On the other systems I code for (win, mac, linux) there is a database of timezone information that I can query to figure out the timezone in effect at a particular point in history. I can use that to convert a historical date to it’s correct local time, even if the prevailing timezone is different to the current timezone (ie the historical date was during daylight savings and it’s currently not in DST).
What tools does Haiku give me to do that? Or do I need some third party library to get the DST info I need?
I’ve had a look at BTimeZone and it seems super basic. No tools for local<->UTC conversion. Or even when the DST/non-DST changes happen each year.
The timezone data is packaged inside ICU, it is sad to need a second copy of it in a separate package. Supporting Linux applications without changes is making Haiku more bloated and full of legacy things than it could be. Oh well.
I think I only implemented just what was needed to get the Locale and Time preferences working.
I don’t know what you need exactly. The way I think about time in UNIX systems is that timestamps are always a number of seconds since january 1st 1970 in UTC. So, you can use the localtime function to convert such a timestamp into a local date representation. Or for converting to a string you could use BDateTimeFormat: DateTimeFormat.h « locale « os « headers - haiku - Haiku's main repository
The tcl package also contains timezone data too (under lib/tcl8.6/tzdata). I’ve tried first to make Python use that, but TCL’s data is in plain-text (not “zic compiled” as on the timezone_data package, that’s what Python expects, as I found out later). 
Then I thought of just adding a “python-package” recipe for tzdata, but then noticed that timezone_data already was on depot (and supposedly of wider appeal/usefullness than just Python’s tzdata).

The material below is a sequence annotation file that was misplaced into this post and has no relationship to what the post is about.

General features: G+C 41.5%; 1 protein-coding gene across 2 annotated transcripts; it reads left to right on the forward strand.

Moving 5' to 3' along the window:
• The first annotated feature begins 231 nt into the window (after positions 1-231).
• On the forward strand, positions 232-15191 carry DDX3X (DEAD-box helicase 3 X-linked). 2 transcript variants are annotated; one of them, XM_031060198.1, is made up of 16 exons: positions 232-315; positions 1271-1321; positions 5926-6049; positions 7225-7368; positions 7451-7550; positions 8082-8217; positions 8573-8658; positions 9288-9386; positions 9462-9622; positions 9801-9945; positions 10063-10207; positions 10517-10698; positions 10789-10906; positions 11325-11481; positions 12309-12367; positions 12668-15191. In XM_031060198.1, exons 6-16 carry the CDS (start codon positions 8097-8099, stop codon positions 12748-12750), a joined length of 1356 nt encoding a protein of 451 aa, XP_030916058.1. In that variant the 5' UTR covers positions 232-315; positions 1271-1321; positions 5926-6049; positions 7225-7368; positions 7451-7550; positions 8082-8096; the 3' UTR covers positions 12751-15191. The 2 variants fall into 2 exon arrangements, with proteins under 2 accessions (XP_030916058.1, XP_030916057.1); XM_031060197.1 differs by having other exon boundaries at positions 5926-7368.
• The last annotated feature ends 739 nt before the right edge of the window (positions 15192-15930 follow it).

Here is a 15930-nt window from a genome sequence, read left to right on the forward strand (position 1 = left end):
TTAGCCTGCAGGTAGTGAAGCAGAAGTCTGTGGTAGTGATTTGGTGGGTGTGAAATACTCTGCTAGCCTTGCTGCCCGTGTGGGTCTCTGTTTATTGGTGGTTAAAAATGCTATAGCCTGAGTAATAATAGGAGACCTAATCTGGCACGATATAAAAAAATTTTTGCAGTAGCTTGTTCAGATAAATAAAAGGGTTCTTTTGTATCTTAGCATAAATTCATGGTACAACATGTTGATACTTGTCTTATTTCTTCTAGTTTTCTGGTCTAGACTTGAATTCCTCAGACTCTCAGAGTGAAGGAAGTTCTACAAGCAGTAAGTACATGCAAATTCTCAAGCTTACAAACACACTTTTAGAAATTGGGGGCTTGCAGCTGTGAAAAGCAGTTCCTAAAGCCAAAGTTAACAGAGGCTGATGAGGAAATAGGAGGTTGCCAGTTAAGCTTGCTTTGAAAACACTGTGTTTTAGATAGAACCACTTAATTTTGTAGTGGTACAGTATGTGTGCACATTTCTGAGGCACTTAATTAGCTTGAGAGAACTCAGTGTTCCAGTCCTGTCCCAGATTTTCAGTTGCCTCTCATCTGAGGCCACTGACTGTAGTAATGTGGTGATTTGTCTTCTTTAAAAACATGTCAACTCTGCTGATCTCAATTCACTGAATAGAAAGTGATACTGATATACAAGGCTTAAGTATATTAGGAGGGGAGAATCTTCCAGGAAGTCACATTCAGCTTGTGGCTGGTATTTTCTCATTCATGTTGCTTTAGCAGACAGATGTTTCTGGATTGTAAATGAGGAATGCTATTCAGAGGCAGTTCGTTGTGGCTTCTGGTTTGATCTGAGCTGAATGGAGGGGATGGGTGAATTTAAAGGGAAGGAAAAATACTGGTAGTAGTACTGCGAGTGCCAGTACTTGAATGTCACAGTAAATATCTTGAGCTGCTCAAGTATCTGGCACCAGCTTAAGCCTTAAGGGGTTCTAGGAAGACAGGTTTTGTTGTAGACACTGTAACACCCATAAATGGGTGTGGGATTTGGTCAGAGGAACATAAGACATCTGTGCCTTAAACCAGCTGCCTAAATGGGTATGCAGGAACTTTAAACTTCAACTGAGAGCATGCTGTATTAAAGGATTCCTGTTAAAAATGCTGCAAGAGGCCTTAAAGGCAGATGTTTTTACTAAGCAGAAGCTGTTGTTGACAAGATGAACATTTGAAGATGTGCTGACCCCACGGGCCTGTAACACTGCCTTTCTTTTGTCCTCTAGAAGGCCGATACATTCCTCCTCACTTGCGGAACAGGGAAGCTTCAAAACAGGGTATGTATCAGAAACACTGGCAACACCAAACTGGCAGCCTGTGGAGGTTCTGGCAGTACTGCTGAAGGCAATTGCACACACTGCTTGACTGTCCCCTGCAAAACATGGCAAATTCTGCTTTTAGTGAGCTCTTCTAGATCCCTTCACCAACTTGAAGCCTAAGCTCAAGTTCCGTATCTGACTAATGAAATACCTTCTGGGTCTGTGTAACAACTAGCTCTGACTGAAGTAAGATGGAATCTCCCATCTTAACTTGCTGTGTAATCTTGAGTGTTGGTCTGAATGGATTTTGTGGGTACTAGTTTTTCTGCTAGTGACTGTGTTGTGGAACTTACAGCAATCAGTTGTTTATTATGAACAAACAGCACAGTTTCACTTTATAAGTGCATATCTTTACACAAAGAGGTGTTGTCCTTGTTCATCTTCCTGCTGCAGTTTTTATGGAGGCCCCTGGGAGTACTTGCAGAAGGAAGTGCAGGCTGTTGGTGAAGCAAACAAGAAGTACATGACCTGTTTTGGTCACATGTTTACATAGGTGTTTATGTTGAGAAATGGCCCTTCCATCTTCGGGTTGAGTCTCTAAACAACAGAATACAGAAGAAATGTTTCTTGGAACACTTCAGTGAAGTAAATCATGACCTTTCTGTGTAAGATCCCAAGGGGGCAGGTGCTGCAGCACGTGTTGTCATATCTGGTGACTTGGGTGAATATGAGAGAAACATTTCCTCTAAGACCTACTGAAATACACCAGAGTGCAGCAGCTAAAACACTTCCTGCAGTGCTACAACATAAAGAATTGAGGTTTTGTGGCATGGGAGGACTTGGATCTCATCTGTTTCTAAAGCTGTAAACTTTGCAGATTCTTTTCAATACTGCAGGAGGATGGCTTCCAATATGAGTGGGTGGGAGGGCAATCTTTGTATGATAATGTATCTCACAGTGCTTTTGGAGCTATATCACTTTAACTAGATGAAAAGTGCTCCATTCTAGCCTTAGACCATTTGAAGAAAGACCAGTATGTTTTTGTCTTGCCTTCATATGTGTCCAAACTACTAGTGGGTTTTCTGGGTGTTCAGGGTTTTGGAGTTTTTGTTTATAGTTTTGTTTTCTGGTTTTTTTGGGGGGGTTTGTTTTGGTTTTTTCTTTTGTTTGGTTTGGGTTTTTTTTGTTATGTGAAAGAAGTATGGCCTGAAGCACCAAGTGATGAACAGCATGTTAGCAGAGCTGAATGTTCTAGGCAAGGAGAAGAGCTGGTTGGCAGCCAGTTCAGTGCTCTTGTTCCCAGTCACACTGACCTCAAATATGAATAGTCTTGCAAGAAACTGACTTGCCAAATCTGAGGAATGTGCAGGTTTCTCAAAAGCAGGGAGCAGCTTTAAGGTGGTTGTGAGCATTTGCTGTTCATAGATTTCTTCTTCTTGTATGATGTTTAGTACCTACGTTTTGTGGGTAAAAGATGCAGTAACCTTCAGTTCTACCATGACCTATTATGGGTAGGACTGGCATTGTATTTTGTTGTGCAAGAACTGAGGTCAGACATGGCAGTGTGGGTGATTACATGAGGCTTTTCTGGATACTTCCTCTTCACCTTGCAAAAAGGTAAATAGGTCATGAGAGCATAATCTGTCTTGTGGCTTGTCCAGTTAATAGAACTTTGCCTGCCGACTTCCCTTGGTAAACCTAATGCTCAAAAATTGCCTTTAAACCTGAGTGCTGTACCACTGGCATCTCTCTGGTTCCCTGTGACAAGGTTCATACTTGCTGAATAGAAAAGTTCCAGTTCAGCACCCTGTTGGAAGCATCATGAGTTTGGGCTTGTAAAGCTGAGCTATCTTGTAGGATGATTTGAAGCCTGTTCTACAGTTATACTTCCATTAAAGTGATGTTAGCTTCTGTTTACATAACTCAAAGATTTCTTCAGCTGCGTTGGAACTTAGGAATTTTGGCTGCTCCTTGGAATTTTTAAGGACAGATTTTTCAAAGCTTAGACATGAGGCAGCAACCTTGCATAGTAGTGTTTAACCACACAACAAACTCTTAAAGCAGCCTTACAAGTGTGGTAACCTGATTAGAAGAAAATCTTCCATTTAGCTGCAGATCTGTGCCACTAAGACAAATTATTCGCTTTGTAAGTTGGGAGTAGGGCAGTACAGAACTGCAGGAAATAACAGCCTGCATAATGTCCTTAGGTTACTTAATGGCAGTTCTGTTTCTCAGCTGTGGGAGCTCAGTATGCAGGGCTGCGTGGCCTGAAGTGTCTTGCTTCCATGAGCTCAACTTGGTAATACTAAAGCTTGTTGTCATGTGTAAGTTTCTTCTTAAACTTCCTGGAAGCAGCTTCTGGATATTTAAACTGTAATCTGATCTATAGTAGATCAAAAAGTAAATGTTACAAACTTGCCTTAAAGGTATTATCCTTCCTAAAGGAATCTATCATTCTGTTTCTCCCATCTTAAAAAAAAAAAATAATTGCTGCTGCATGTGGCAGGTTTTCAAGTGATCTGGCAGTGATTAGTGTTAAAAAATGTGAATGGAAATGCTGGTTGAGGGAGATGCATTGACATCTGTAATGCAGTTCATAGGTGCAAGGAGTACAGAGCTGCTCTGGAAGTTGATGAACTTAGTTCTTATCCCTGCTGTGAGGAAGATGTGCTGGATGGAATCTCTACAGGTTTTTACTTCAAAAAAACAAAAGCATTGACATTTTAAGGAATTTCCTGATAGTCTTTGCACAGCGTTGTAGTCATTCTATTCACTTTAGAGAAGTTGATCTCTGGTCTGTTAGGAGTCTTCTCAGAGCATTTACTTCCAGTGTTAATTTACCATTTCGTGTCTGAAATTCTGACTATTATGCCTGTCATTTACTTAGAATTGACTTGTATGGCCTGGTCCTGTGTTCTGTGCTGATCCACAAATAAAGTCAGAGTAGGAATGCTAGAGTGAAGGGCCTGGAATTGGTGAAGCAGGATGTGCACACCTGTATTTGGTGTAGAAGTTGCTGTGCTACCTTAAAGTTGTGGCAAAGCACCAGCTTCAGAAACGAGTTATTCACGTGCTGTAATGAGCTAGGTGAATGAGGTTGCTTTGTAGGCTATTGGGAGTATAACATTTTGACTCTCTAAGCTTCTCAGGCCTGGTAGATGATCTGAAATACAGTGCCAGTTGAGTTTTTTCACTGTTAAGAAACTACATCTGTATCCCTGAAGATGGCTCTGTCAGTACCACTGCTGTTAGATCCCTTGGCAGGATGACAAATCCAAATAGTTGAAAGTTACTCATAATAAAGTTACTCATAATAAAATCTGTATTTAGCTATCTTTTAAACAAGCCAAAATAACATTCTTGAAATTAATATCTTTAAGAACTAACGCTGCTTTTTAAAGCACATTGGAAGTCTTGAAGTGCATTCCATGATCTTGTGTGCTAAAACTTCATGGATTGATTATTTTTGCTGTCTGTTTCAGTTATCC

Seems there’s a PyICU extension what we could use to leaverage the system-wide ICU libs/data, but while useful on its own merit, doesn’t seems to be a way to make Python Standard Library use that instead of “zic-compiled tzdb/zoneinfo”. 
 Someone volunteers to investigate if it’s possible to make tcl use timezone_data instead of packaging its own files? Edit: tcl’s tzdata files are just IANA/ICANN files parsed via tools/tclZIC.tcl, so no chance of centralizing that one, it seems.
 If someone finds a way… or another alternative, let me know. Albeit, to note:
Python considered and discarded the idea of using the Windows provided ICU API, due to the lack of functions that provided direct access to the underlying time zone data. So, even if Haiku’s ICU integration provides such direct access, we can’t just use it with Python without some serious patching.
Last edit: For better or worse,IANA/ICANN’s tzdb/zoneinfo seems to be widely used in one way or another. To try and keep only one central copy seems like the best we can realistically hope?
So I wrote a parser this afternoon. It works well enough for my timezone. But it’s probably not well enough tested for others. Unfortunately the timezone_data files aren’t installed by default. But at least I don’t have to rely on the broken linux libs to try and read it anymore.
Still if a better solution comes along I’m all ears.
I guess it would be kinda funny if: struct tm *localtime(const time_t *timep); from time.h actually does what I want.
So… yes localtime_r does what I want. It gives me the right offset from UTC for historical dates. And the extra little trick once you have that struct tm *t to get the timezone in effect is:
auto timezone = timegm(t) - mktime(t)
That’s in seconds… divide by whatever for minutes and hours.
That said having good access to when the daylight savings changes is still needed elsewhere in the code base, so it’s not entirely wasted effort. Mainly for the calendar component of Scribe. And more specifically in resolving recurring events that overlap different DST time zones.